By Tatsuhiro Morishige / Yomiuri Shimbun Staff WriterKabuki superstar Ichikawa Ebizo, 39, plays a total of six roles in three plays in both daytime and evening performances for the July Grand Kabuki series, which is being held at the Kabukiza theater in the Higashi-Ginza district of Tokyo until July 27.
His wife, freelance news announcer Mao Kobayashi, died at age 34 on June 22, but Ebizo encourages himself by thinking, “The stage must be a top priority, no matter what.” He brings excitement to the audience that fills the theater every day.
In “Kagatobi” in the daytime performance, Ebizo skillfully performs two contrasting roles: the villainous Dogen and the dashing head fireman Umekichi. In the subsequent dance, “Renjishi,” Ebizo performs as the spirit of a father lion. Together with Bando Minosuke, who performs the role of the son lion’s spirit, Ebizo shows a powerful keburi (swinging of long hair) at the end of the dance.
The three roles — Dogen, Umekichi and the spirit of the father lion — were all performed by Ebizo’s father Ichikawa Danjuro XII, who died in 2013, and are closely tied to the Danjuro family.
In “Renjishi” in particular, which is based on a folk story in which a father lion pushes his cubs over a precipice to make them grow up strong, Ebizo many times performed as a cub with his father, who had played the father lion.
“I remember that I was given tough guidance,” Ebizo said. He may be keenly aware of the handing down of artistic skills from father to son at this time.
The play “Daemon Hana no Gosho Ibun” in the evening was performed by Ichikawa Danjuro VII in the late years of the Edo period (1603-1867), but this is the first time the Danjuro family has performed it in 170 years.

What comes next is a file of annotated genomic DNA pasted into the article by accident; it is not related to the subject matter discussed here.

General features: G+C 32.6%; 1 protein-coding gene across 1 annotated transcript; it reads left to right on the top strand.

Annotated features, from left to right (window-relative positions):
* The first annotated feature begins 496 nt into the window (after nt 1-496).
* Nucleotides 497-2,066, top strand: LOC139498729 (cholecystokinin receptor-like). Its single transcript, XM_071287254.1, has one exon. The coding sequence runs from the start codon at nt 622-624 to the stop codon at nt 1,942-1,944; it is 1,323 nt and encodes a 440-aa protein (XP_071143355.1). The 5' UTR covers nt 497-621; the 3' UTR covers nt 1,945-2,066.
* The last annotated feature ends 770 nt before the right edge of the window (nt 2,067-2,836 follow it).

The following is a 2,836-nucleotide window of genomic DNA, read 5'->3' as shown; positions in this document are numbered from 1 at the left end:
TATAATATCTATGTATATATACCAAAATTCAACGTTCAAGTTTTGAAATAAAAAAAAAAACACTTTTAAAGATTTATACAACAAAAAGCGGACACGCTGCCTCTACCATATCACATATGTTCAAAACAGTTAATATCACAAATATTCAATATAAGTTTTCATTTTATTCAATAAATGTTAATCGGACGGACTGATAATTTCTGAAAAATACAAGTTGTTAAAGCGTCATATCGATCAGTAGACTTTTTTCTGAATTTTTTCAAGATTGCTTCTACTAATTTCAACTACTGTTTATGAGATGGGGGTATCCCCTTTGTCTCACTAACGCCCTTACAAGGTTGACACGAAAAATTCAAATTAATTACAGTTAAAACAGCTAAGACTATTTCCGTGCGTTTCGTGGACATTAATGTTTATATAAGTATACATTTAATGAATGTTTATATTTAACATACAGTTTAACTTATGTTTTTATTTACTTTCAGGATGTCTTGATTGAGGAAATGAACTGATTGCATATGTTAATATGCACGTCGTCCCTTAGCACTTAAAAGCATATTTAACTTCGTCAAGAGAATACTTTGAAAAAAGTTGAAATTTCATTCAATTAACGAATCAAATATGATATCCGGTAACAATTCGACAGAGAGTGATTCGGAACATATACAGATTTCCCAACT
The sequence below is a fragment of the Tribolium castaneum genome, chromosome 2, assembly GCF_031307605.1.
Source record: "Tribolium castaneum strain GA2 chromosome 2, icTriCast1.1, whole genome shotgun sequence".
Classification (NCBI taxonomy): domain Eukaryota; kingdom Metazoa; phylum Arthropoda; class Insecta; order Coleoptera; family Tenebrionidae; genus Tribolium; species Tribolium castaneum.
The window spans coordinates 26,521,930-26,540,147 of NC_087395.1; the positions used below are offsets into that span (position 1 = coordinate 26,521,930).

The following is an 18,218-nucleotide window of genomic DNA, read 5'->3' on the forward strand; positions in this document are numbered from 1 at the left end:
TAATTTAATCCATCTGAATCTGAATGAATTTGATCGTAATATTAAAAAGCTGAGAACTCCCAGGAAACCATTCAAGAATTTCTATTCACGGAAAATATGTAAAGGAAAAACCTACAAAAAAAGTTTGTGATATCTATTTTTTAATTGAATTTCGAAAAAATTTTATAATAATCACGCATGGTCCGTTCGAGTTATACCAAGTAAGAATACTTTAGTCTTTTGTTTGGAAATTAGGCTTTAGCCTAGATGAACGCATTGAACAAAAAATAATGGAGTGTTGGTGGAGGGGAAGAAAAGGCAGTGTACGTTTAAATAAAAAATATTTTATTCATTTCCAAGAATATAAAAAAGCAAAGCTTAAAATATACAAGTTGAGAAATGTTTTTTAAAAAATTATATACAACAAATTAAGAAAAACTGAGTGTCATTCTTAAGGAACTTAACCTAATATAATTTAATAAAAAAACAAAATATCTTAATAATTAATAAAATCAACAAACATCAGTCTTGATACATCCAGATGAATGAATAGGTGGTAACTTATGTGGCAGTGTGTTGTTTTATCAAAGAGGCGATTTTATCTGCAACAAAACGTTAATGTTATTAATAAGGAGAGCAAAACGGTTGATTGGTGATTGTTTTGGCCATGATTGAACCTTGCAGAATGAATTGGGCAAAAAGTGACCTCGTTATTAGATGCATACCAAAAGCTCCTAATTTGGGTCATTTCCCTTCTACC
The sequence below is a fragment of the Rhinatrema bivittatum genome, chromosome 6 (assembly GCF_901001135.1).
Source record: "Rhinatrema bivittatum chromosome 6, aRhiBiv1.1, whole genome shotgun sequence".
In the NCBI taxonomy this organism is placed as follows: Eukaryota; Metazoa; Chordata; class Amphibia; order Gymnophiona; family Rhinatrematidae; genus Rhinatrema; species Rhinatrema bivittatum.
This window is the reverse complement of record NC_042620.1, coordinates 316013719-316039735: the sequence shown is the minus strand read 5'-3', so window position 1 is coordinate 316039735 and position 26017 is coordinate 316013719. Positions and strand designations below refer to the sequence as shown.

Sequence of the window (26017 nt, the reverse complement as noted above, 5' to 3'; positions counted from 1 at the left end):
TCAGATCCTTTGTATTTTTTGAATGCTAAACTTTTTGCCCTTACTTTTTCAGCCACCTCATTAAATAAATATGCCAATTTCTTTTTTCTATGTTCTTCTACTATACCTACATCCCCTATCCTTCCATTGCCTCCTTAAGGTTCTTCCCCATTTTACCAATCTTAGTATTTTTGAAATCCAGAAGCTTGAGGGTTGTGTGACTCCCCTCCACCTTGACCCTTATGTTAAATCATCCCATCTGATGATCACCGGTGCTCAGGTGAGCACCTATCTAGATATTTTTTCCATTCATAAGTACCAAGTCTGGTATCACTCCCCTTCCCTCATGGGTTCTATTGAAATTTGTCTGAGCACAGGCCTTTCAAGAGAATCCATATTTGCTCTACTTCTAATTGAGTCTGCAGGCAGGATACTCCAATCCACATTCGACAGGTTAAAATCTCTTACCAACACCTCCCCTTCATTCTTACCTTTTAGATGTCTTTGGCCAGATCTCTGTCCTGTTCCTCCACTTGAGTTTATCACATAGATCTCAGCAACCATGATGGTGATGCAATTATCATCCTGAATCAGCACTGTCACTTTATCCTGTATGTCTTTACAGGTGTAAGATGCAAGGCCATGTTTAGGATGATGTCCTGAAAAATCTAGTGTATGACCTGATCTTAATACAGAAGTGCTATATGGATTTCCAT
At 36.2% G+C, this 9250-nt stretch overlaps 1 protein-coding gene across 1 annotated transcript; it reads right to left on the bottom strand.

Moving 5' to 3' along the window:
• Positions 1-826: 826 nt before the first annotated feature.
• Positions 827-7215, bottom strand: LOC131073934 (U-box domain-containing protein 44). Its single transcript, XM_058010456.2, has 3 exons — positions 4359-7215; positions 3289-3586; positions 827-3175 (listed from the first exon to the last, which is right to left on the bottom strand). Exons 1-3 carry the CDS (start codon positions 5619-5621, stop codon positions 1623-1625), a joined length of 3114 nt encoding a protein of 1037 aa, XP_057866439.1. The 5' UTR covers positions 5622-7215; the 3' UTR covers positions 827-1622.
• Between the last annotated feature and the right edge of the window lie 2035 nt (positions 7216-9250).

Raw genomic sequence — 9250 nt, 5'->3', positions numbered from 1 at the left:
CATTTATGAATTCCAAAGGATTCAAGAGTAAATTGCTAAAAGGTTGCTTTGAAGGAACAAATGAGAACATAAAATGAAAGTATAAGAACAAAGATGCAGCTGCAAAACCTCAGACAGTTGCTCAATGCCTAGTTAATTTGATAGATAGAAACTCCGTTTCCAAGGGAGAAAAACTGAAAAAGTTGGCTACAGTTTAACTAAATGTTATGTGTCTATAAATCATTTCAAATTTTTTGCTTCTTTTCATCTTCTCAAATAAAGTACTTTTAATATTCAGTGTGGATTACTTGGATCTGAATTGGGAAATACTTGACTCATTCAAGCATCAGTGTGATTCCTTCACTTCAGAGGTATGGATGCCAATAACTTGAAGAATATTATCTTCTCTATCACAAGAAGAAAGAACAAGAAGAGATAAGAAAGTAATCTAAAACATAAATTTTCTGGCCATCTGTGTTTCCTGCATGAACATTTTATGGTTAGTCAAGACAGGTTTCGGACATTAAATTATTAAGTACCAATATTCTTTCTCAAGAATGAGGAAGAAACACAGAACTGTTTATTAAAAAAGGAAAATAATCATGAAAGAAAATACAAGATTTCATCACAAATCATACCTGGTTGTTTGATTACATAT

The leading character of the play is the famous bandit Nippon Daemon, who aims to conquer the country. Ebizo plays three roles: Daemon, a good samurai warrior called Tamashima Kobe who stands against Daemon, and the god of fire prevention called Akiba Daigongen.
In the first half of the play, there is a scene where Daemon and Kobe fight each other. In this scene, Ebizo switches roles in a few seconds, like an illusion, a highlight of the play that drew applause from the audience.
In the latter half of the play, Ebizo’s 4-year-old son Kangen Horikoshi appears as the white fox Byakko, the messenger of Akiba Daigongen, and performs “chunori” (flying through the air suspended from a wire), becoming the youngest person to perform this feat in the history of kabuki.
While this has already made headlines in newspapers and TV, the enthusiastic performance by a 4-year-old boy who has just lost his mother strikes the hearts of the audience.
I covered the chunori scene on the first day of the performance on July 3. Together with his father, who is playing Akiba Daigongen, Kangen was suspended from a wire, flew through the air from the hanamichi path and was slowly elevated to the back seats on the about 10-meter-high third floor of the theater, all while being held by his father.
When Kangen waved his hands in response to loud applause from the audience, the applause became louder still and did not stop for more than a minute.
Both Ebizo and Kangen were born shackled to the Danjuro family, the symbol of the Edo kabuki world. Mao is said to have ardently wished she could watch the performance, and Danjuro XII entrusted his family legacy and artistic skills to his successors before he passed away. With their feelings in mind, Ebizo and Kangen became gods and flew through the sky this month.
I witnessed a historic moment that will be transmitted by word of mouth to future generations. Thinking of this, I was so touched that I could not help but shed a tear, along with the other audience members filling up the theater.
— Morishige covers traditional Japanese performing arts.
To find out more about Japan’s attractions, visit http://the-japan-news.com/news/d&dSpeech